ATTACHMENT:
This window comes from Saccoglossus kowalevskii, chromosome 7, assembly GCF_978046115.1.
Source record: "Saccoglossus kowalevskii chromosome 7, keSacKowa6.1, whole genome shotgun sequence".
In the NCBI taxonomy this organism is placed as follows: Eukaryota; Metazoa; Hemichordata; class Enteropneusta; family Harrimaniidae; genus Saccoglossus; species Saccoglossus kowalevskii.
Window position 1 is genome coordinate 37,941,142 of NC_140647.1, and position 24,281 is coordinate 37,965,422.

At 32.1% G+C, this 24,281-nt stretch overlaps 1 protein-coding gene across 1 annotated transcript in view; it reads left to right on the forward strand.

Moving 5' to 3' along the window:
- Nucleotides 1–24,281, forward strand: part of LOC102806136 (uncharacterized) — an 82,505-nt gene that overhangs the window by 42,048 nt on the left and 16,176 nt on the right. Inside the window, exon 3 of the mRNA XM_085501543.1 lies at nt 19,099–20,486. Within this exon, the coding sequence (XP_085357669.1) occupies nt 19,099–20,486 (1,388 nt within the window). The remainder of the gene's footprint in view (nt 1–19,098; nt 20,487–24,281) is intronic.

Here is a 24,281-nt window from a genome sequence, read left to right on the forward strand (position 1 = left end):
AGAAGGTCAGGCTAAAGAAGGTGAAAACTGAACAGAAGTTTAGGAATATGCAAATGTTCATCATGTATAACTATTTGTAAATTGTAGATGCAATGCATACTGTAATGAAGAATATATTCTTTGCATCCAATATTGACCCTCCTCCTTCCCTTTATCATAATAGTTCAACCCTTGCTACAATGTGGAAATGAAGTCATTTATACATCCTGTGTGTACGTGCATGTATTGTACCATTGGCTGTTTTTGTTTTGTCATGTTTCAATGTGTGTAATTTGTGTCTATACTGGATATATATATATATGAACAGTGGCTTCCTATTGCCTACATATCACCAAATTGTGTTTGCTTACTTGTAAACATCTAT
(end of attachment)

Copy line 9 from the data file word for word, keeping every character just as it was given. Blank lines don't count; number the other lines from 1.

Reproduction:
AGAAGGTCAGGCTAAAGAAGGTGAAAACTGAACAGAAGTTTAGGAATATGCAAATGTTCATCATGTATAACTATTTGTAAATTGTAGATGCAATGCATACTGTAATGAAGAATATATTCTTTGCATCCAATATTGACCCTCCTCCTTCCCTTTATCATAATAGTTCAACCCTTGCTACAATGTGGAAATGAAGTCATTTATACATCCTGTGTGTACGTGCATGTATTGTACCATTGGCTGTTTTTGTTTTGTCATGTTTCAATGTGTGTAATTTGTGTCTATACTGGATATATATATATATGAACAGTGGCTTCCTATTGCCTACATATCACCAAATTGTGTTTGCTTACTTGTAAACATCTAT